Ogunyemi Bukola (@zeebbook on Twitter) is one of those brilliant, detribalised and passionate Nigerian youths that wish for nothing other than a level playing field in a country that works. He is a 25 year old graduate of Biochemistry from Obafemi Awolowo University Ile-Ife. He has passion for teaching and fondly calls himself ‘a social evangelist’. He is the Editor of omojuwa.com, one of Nigeria’s foremost blogs and a leading voice in the clamour for positive change in Nigeria. Bukola started his literary enterprise as a poet, but has since veered into other genres of literature, putting his abundant talent to use in raising the social consciousness of his generation. He rose into literary stardom on Nigeria’s blogosphere earlier in 2012 when he won the rave-making, tightly contested and widely acclaimed SuperBloggers competition in its second season with an excellent poem, having come second in the first season of the same competition with an equally brilliant piece of poetry.
Bukola is especially adept at writing satires, and one of such written in light of the Farouk-Otedola bribery scandal (The Lootitudes) remains one of the most widely read blogposts of 2012. His works have featured in blogs and newspapers beyond the shores of Nigeria, and to accentuate his emergent international status as a writer he recently became a columnist on the Voice of Liberty Africa (VOLA) Project on AfricanLiberty.org.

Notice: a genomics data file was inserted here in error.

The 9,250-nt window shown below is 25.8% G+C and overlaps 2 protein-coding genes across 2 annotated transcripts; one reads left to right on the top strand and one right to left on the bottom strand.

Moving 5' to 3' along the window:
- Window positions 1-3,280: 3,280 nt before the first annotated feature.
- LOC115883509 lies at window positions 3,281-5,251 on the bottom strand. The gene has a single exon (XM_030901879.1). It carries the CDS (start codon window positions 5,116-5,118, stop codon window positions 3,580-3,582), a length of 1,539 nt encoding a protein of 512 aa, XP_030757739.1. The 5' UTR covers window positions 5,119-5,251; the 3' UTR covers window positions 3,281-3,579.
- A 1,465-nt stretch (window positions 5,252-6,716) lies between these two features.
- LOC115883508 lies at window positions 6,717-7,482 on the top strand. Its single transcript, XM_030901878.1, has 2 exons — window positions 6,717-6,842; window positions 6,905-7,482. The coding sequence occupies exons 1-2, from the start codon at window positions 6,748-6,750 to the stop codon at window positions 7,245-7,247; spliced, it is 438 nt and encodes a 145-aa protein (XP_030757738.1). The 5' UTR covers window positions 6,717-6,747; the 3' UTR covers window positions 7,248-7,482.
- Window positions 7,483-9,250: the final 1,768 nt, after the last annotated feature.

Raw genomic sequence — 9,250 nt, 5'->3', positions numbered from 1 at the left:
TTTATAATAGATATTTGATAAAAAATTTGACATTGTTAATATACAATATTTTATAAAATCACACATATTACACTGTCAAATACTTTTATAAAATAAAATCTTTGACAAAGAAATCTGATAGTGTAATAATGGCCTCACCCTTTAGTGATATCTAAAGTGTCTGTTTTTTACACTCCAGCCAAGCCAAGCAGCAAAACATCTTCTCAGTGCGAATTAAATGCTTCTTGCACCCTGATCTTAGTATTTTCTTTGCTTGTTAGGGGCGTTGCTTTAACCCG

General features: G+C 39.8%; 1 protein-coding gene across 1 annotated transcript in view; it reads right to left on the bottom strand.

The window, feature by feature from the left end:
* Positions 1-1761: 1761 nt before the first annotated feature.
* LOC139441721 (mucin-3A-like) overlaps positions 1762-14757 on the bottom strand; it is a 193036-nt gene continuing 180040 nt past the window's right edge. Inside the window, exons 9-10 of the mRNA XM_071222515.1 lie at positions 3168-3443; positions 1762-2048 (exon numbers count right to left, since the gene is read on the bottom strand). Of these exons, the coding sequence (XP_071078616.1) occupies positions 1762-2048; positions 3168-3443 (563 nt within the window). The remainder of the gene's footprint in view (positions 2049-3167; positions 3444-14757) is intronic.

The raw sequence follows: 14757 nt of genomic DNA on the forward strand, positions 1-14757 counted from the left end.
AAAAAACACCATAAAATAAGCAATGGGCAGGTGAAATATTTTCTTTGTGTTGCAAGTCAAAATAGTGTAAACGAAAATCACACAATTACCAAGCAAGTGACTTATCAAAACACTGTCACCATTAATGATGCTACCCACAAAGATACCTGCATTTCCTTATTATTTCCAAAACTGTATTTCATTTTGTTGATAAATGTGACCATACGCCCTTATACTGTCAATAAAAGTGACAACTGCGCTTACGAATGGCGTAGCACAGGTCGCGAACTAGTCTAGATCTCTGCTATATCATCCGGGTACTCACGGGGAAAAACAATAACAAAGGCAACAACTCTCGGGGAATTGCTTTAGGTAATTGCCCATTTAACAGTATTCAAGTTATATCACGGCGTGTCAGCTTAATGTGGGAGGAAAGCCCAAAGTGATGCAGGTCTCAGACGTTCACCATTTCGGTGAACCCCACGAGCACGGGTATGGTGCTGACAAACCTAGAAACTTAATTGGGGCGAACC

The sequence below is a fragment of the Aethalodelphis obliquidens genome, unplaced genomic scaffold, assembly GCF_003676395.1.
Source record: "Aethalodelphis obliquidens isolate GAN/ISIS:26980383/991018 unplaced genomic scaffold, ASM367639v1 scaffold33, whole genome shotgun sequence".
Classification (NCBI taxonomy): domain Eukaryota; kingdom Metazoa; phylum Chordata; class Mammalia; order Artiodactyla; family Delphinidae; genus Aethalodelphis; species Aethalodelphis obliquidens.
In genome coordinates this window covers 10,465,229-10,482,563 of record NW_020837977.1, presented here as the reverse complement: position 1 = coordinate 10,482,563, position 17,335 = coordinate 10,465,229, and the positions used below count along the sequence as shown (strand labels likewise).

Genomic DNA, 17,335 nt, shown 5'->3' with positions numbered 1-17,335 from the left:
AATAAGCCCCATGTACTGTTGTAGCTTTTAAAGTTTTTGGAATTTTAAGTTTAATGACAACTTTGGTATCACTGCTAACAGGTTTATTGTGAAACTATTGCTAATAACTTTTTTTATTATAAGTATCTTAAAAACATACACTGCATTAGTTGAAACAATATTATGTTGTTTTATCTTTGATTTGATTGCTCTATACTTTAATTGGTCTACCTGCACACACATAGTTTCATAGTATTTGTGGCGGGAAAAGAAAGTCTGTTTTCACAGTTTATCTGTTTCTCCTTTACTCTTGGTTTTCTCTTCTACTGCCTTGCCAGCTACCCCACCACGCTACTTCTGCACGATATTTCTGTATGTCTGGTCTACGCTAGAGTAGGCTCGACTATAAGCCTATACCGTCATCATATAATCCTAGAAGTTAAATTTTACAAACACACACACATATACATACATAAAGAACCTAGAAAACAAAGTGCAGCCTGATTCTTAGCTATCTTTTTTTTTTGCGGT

I first met his work on Twitter (The Lootitudes), a satire which uses biblical language to throw darts at our dishonest leaders in the wake of the revelations around fuel subsidy in May 2012 and remain hooked. It is my singular honour and privilege to introduce another young person Mr. Ogunyemi Bukola, following in the footsteps of Yemi Adamolekun, Auwal S. Anwar, Elnathan John, Japheth Omojuwa, and Zainab Usman – all youths that give me hope that a future Nigeria will be better than Jonathan’s present dysfunctional excuse. He writes about a Nigerian without oil, something that my sister Oby Ezekwesili recently prayed for. – Nasir El-Rufai
A Nigeria without Us; A Nigeria without Oil – By Ogunyemi Bukola
A ball of fire in the sky, the sun was on its way home and so was I. While my body sat through the two hour trip, my mind traveled 45 years in time. On a distinctively dispiriting morning a few weeks after my 70th birthday, I sat switching from one news channel to the other, different voices echoing the same news; Nigeria’s oil reserve is exhausted. The goose laying the golden egg is dead. It’s been a long time coming, oil prices crashed two decades earlier, together with demand for Nigeria’s oil at the international market in the face of increasing supplies from other countries.